Woodring JH, Fried AM, Chuang VP. Solitary cavities of the lung: diagnostic implications of cavity wall thickness. AJR Am J Roentgenol. 1980;135:1269–71.CrossRefGoogle Scholar
  7. 7.
    Honda O, Tsubamoto M, Inoue A, et al. Pulmonary cavitary nodules on computed tomography: differentiation of malignancy and benignancy. J Comput Assist Tomogr. 2007;31:943–9.CrossRefGoogle Scholar
  8. 8.
    Henschke CI, Yankelevitz DF, Mirtcheva R, et al. CT screening for lung cancer: frequency and significance of part-solid and nonsolid nodules. AJR Am J Roentgenol. 2002;178(5):1053–7.CrossRefGoogle Scholar
  9. 9.
    Travis WD, Brambilla E, Noguchi M, et al. International Association for the Study of Lung Cancer/American Thoracic Society/European Respiratory Society international multidisciplinary classification of lung adenocarcinoma. J Thorac Oncol. 2011;6:244–85.CrossRefGoogle Scholar
  10. 10.
    Noguchi M, Morikawa A, Kawasaki M, et al. Small adenocarcinoma of the lung. Histologic characteristics and prognosis. Cancer. 1995;75(12):2844–52.CrossRefGoogle Scholar
  11. 11.
    Aoki T, Nakata H, Watanabe H, et al. Evolution of peripheral lung adenocarcinomas: CT findings correlated with histology and tumor doubling time. AJR Am J Roentgenol. 2000;174(3):763–8.CrossRefGoogle Scholar
  12. 12.
    Hasegawa M, Sone S, Takashima S, et al. Growth rate of small lung cancers detected on mass CT screening. Br J Radiol. 2000;73(876):1252–9.CrossRefGoogle Scholar
  13. 13.
    Swensen SJ, Jett JR, Hartman T. E.et al. CT screening for lung cancer: five-year prospective experience. Radiology. 2005;235(1):259–65.CrossRefGoogle Scholar
  14. 14.
    Piyavisetpat N, Aquino SL, Hahn PF, et al. Small incidental pulmonary nodules: how useful is short-term interval CT follow-up? J Thorac Imaging. 2005;20(1):5–9.CrossRefGoogle Scholar
  15. 15.
    Bankier AA, MacMahon H, Goo JM, et al. Recommendations for measuring pulmonary nodules at CT: a statement from the Fleischner Society. Radiology. 2017;285:584–600.CrossRefGoogle Scholar
  16. 16.
    Yankelevitz DF, Reeves AP, Kostis WJ, et al. Small pulmonary nodules: volumetrically determined growth rates based on CT evaluation. Radiology. 2000;217:251–6.CrossRefGoogle Scholar
  17. 17.
    Jennings SG, Winer-Muram HT, Tarver RD, Farber MO. Lung tumor growth: assessment with CT—comparison of diameter and cross-sectional area with volume measurements. Radiology. 2004;231(3):866–71.CrossRefGoogle Scholar
  18. 18.
    Jennings SG, Winer-Muram HT, Tann M, Ying J, Dowdeswell I. Distribution of stage I lung cancer growth rates determined with serial volumetric CT measurements. Radiology. 2006;241(2):554–63.CrossRefGoogle Scholar
  19. 19.
    Revel MP, Merlin A, Peyrard S, et al. Software volumetric evaluation of doubling times for differentiating benign versus malignant pulmonary nodules. AJR Am J Roentgenol. 2006;187(1):135–42.CrossRefGoogle Scholar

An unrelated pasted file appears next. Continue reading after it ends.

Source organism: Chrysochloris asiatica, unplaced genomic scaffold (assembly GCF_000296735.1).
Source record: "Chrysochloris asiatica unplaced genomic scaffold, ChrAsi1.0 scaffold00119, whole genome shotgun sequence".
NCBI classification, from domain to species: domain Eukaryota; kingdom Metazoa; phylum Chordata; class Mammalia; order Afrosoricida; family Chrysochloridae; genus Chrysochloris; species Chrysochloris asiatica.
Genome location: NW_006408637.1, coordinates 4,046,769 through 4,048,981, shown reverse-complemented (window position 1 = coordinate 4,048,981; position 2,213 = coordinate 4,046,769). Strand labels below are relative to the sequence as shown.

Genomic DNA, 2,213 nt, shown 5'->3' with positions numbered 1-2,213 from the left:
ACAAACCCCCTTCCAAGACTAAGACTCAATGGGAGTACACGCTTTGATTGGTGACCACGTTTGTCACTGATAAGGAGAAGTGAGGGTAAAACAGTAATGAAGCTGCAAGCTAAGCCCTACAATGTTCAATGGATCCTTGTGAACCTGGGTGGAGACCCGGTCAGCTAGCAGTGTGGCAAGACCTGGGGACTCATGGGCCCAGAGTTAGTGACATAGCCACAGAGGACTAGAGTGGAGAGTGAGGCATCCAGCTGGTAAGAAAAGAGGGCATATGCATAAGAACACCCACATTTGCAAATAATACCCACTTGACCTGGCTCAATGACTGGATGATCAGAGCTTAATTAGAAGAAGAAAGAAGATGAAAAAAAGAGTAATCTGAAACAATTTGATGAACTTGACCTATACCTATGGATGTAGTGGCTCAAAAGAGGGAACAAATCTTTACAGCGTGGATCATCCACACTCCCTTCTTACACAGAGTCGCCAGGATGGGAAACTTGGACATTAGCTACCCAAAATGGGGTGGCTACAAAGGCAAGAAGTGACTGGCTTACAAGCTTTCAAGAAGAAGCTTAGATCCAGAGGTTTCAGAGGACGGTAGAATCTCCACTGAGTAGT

20. 20.
    Honda O, Kawai M, Gyobu T, et al. Reproducibility of temporal volume change in CT of lung cancer: comparison of computer software and manual assessment. Br J Radiol. 2009;82(981):742–7.CrossRefGoogle Scholar
  21. 21.
    Bolte H, Riedel C, Muller-Hulsbeck S, et al. Precision of computer-aided volumetry of artificial small solid pulmonary nodules in ex vivo porcine lungs. Br J Radiol. 2007;80(954):414–21.CrossRefGoogle Scholar
  22. 22.
    Otrakji A, Digumarthy SR, Lo Gullo R, et al. Dual-energy CT: spectrum of thoracic abnormalities. Radiographics. 2016;36:38–52.CrossRefGoogle Scholar

Copyright information

© The Author(s) 2019

Open Access This chapter is licensed under the terms of the Creative Commons Attribution 4.0 International License (http://creativecommons.org/licenses/by/4.0/), which permits use, sharing, adaptation, distribution and reproduction in any medium or format, as long as you give appropriate credit to the original author(s) and the source, provide a link to the Creative Commons license and indicate if changes were made.

The images or other third party material in this chapter are included in the chapter's Creative Commons license, unless indicated otherwise in a credit line to the material. If material is not included in the chapter's Creative Commons license and your intended use is not permitted by statutory regulation or exceeds the permitted use, you will need to obtain permission directly from the copyright holder.

Authors and Affiliations

  • Gerald F. Abbott
    • 1
    • 2
  • Ioannis Vlahos
    • 3
  1. 1.Thoracic Imaging FND-202, Massachusetts General HospitalBostonUSA
  2. 2.St George’s Medical School, University of LondonLondonUK
  3. 3.Department of RadiologySt. George’s Hospital and NHS Trust, St George’s Medical School, University of LondonLondonUK

Personalised recommendations